“Did you like [13 Reasons Why]?” she asked.
“I don’t think this is a show you can like,” I said. “But it’s powerful. Whoa.”
I’m not sure anyone can truly like a series that includes bullying, rape, and suicide. But they can certainly be moved by it. Touched. Impacted. Changed. Awakened.
If the goal of 13 Reasons Why is to start a conversation, they succeeded. There are questions from this series that beg to be asked. Conversations that demand attention. The show pokes holes in the unfortunately common public school administration, shows how harmful an ineffective high school counselor can be, sheds light on the toxicity of the jock environment that thrives in many high schools, and urges parents to not shy away from uncomfortable conversations with their kids.
Clay Jensen’s character asked a common question after suicide, “Did I kill Hannah Baker?” We all want to know if we contributed to their pain. Everyone wonders if there’s something they did that contributed to the end of a person’s life, or something they should have done to save it. But I think there’s a question that’s even more important.
The show demands that we, every single one of us, become proactive in asking, “Who am I killing?”
Who am I killing? With my words? With my actions? With my inaction? All of our lives are sermons. We are all preachers. Whether we have a faith or not, we’re all selling something. Even the Bible encourages us to be “living epistles.”
What message are we sending to the world? Is our sermon that physical beauty is the ultimate goal? Are we preaching a message that women only exist to meet the desires of men? Do we shout to the world that athleticism creates heroes and might makes right? What’s our sermon to our neighbors, our children, our students, ourselves?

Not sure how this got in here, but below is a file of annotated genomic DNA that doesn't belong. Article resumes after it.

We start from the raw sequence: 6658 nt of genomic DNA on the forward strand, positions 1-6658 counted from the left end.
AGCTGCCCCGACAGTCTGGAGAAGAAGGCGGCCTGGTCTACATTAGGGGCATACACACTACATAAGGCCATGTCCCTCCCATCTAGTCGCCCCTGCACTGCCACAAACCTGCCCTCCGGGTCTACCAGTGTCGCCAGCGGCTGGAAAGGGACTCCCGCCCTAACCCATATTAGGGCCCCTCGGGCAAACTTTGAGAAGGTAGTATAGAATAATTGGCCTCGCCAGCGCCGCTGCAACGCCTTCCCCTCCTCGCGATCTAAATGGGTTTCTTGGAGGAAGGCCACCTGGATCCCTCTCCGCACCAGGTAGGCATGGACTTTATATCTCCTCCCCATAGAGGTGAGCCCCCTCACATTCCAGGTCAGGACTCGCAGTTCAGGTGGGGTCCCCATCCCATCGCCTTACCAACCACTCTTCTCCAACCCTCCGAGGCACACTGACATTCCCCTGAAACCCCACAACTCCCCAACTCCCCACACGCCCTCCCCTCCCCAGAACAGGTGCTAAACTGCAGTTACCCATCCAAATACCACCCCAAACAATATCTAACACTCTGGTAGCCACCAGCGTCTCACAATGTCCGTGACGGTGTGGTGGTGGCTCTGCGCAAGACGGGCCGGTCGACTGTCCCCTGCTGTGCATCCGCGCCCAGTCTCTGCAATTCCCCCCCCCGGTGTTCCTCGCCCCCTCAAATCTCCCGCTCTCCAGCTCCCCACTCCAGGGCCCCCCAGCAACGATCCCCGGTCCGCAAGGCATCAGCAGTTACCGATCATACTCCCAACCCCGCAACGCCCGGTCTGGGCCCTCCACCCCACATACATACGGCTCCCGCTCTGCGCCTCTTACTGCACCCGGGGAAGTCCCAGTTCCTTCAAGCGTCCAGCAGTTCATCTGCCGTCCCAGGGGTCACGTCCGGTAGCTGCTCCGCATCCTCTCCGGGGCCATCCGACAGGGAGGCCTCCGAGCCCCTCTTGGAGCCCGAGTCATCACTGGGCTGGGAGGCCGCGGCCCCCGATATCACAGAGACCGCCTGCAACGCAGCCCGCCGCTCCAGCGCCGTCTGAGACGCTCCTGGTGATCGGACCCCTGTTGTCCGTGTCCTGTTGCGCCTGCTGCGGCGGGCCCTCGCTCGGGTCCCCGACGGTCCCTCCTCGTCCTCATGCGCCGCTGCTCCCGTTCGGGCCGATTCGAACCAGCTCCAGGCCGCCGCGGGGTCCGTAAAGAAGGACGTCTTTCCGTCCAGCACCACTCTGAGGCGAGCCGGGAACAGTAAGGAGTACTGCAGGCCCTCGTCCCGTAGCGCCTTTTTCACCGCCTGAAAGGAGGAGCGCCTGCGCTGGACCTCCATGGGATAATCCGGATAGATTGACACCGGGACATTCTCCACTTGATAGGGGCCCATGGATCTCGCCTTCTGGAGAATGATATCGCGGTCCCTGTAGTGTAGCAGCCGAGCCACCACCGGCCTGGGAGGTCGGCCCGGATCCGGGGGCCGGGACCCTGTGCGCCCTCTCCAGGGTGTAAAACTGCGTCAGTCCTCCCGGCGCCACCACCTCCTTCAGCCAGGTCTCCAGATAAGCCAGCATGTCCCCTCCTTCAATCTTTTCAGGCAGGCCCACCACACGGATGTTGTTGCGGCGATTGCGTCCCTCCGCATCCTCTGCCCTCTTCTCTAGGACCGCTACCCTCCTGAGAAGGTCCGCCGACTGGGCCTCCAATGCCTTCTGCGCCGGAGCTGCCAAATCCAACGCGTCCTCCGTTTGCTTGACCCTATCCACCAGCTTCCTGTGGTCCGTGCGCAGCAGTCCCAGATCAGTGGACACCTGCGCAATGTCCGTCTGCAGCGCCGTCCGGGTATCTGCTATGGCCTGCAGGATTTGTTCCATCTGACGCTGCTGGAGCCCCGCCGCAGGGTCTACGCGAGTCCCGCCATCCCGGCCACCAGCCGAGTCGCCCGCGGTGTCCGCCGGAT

Don’t assume, just because your child (or loved one) seems to have it all together, that they aren’t secretly dying inside. In my own situation, I was faking it. Faking life, faking confidence, faking that everything was okay. No one – not my best friend, not my mother, my pastor, or any of my teachers – knew the depths of my despair.
No one knew when I wrote suicide notes for the first time at the age of 19. I sat on my bed in my parents’ basement and had it all planned out. I would end my life the same way my Aunt did, with a garden hose, hooked to the exhaust. No one suspected the church youth leader and class president longed to die because he was so ashamed of his own childhood sexual abuse. No one felt the dampness of my tear-soaked pillow as I begged God, night after night, to take my pain away.
13 Reasons Why is needed. It is a phenomenal opening dialogue to a discussion many are desperate to have. But the show, by itself, could also be incredibly harmful. I would not allow any child to watch this alone. I wouldn’t want any adolescent to view this series without adult supervision. And in fact, I would highly encourage parents to sit and watch this with their children.
But don’t leave it there. Have the conversations. Ask the questions. Sit with the tension. Let the sorrow and anger and turmoil wash over you. Be drawn in by the voices of depression and angst, shame and despair. Let yourself be present with those you care about. And don’t you dare walk away from the experience without asking your loved ones if there is anything they need to talk about.
Steve Austin is an author, speaker, and life coach who is passionate about helping overwhelmed people learn to catch their breath. He is the author of two Amazon bestsellers, "Catching Your Breath," and "From Pastor to a Psych Ward." Steve lives with his wife and two children in Birmingham, Alabama.
4 Ways Your Church Should Look More Like a Psych Ward
Pastors and Suicide: What You Need to Know
A Promise of Hope and Healing in the Next Generation
Suicide: Let’s Talk about It (podcast)
Pastors and Suicide: How Do We Keep this From Happening Again?
Suicide Survivors: 7 Things to do the Day After You Leave the Psych Ward
Living with Depression & Anxiety: 7 Coping Strategies that Work (e-book)
Guest Blog – Worthy and Unashamed: Facing Mental Health Stigma in the Church Head-On
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